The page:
Was this Introduction to Ms Access 2003 helpful?

See results

© 2012 Patrick Kamau

Comments

    0 of 8192 characters used
    Post Comment

    No comments yet.

    working

    This website uses cookies

    As a user in the EEA, your approval is needed on a few things. To provide a better website experience, hubpages.com uses cookies (and other similar technologies) and may collect, process, and share personal data. Please choose which areas of our service you consent to our doing so.

    For more information on managing or withdrawing consents and how we handle data, visit our Privacy Policy at: https://hubpages.com/privacy-policy#gdpr

    Show Details
    Necessary
    HubPages Device IDThis is used to identify particular browsers or devices when the access the service, and is used for security reasons.
    LoginThis is necessary to sign in to the HubPages Service.
    Google RecaptchaThis is used to prevent bots and spam. (Privacy Policy)
    AkismetThis is used to detect comment spam. (Privacy Policy)
    HubPages Google AnalyticsThis is used to provide data on traffic to our website, all personally identifyable data is anonymized. (Privacy Policy)
    HubPages Traffic PixelThis is used to collect data on traffic to articles and other pages on our site. Unless you are signed in to a HubPages account, all personally identifiable information is anonymized.
    Amazon Web ServicesThis is a cloud services platform that we used to host our service. (Privacy Policy)
    CloudflareThis is a cloud CDN service that we use to efficiently deliver files required for our service to operate such as javascript, cascading style sheets, images, and videos. (Privacy Policy)
    Google Hosted LibrariesJavascript software libraries such as jQuery are loaded at endpoints on the googleapis.com or gstatic.com domains, for performance and efficiency reasons. (Privacy Policy)
    Features
    Google Custom SearchThis is feature allows you to search the site. (Privacy Policy)
    Google MapsSome articles have Google Maps embedded in them. (Privacy Policy)
    Google ChartsThis is used to display charts and graphs on articles and the author center. (Privacy Policy)
    Google AdSense Host APIThis service allows you to sign up for or associate a Google AdSense account with HubPages, so that you can earn money from ads on your articles. No data is shared unless you engage with this feature. (Privacy Policy)
    Google YouTubeSome articles have YouTube videos embedded in them. (Privacy Policy)
    VimeoSome articles have Vimeo videos embedded in them. (Privacy Policy)
    PaypalThis is used for a registered author who enrolls in the HubPages Earnings program and requests to be paid via PayPal. No data is shared with Paypal unless you engage with this feature. (Privacy Policy)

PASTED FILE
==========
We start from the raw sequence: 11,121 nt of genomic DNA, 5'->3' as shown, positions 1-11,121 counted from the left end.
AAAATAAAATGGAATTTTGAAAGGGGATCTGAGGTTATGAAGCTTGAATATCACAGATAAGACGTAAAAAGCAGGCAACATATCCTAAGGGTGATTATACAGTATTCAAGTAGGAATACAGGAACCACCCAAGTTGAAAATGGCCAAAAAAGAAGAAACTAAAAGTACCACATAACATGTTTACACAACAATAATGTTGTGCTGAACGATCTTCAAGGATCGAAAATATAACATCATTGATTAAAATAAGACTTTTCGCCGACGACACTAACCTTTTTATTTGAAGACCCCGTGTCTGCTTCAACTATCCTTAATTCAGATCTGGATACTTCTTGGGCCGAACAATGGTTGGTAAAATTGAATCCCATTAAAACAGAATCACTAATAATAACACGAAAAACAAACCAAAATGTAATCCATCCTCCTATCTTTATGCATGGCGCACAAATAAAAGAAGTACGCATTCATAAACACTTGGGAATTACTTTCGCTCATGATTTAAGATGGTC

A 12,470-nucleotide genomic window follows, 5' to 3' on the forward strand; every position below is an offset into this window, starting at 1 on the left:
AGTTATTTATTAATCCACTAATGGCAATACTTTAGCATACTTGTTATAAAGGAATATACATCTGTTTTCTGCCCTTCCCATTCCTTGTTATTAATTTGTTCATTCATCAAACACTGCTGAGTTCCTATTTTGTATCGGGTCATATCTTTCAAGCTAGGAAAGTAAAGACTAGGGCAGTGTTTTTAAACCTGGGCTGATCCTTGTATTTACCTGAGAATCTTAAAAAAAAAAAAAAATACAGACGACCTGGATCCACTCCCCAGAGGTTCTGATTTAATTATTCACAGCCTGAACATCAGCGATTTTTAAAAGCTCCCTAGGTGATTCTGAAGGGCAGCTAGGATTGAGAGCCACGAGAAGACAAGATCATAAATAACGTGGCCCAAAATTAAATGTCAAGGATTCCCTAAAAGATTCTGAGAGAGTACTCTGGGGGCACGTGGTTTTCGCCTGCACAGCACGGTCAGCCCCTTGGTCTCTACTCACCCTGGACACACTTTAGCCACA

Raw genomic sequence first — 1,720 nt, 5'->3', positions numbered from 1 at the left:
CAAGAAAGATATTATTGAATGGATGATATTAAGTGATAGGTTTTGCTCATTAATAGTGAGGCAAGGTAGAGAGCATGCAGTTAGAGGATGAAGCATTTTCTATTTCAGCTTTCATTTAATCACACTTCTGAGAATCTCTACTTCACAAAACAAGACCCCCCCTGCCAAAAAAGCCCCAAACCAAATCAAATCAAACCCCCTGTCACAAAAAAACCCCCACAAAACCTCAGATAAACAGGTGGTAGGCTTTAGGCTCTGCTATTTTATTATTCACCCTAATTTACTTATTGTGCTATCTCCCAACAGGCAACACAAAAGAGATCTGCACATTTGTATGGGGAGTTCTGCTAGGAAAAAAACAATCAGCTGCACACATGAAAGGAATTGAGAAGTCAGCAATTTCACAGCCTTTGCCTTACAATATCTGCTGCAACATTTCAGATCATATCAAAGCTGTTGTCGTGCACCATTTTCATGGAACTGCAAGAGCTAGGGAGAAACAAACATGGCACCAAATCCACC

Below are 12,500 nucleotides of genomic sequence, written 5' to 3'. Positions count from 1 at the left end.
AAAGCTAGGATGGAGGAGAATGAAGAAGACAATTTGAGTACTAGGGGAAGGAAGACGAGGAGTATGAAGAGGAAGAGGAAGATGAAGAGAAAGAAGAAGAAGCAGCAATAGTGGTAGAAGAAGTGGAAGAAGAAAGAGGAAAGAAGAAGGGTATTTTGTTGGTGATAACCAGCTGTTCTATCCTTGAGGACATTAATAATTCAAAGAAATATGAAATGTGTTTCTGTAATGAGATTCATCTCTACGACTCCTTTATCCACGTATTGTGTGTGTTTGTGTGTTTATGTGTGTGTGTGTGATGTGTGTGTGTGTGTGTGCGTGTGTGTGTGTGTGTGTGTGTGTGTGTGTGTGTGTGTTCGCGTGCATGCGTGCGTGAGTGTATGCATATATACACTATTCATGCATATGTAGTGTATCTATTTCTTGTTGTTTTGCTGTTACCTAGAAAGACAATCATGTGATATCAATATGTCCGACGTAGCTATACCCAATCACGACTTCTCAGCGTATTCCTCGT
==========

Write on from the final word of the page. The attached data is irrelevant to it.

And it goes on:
Facebook LoginYou can use this to streamline signing up for, or signing in to your Hubpages account. No data is shared with Facebook unless you engage with this feature. (Privacy Policy)
    MavenThis supports the Maven widget and search functionality. (Privacy Policy)
    Marketing
    Google AdSenseThis is an ad network. (Privacy Policy)
    Google DoubleClickGoogle provides ad serving technology and runs an ad network. (Privacy Policy)
    Index ExchangeThis is an ad network. (Privacy Policy)
    SovrnThis is an ad network. (Privacy Policy)
    Facebook AdsThis is an ad network. (Privacy Policy)
    Amazon Unified Ad MarketplaceThis is an ad network. (Privacy Policy)
    AppNexusThis is an ad network. (Privacy Policy)
    OpenxThis is an ad network. (Privacy Policy)
    Rubicon ProjectThis is an ad network. (Privacy Policy)
    TripleLiftThis is an ad network. (Privacy Policy)
    Say MediaWe partner with Say Media to deliver ad campaigns on our sites. (Privacy Policy)
    Remarketing PixelsWe may use remarketing pixels from advertising networks such as Google AdWords, Bing Ads, and Facebook in order to advertise the HubPages Service to people that have visited our sites.
    Conversion Tracking PixelsWe may use conversion tracking pixels from advertising networks such as Google AdWords, Bing Ads, and Facebook in order to identify when an advertisement has successfully resulted in the desired action, such as signing up for the HubPages Service or publishing an article on the HubPages Service.
    Statistics
    Author Google AnalyticsThis is used to provide traffic data and reports to the authors of articles on the HubPages Service. (Privacy Policy)
    ComscoreComScore is a media measurement and analytics company providing marketing data and analytics to enterprises, media and advertising agencies, and publishers. Non-consent will result in ComScore only processing obfuscated personal data. (Privacy Policy)
    Amazon Tracking PixelSome articles display amazon products as part of the Amazon Affiliate program, this pixel provides traffic statistics for those products (Privacy Policy)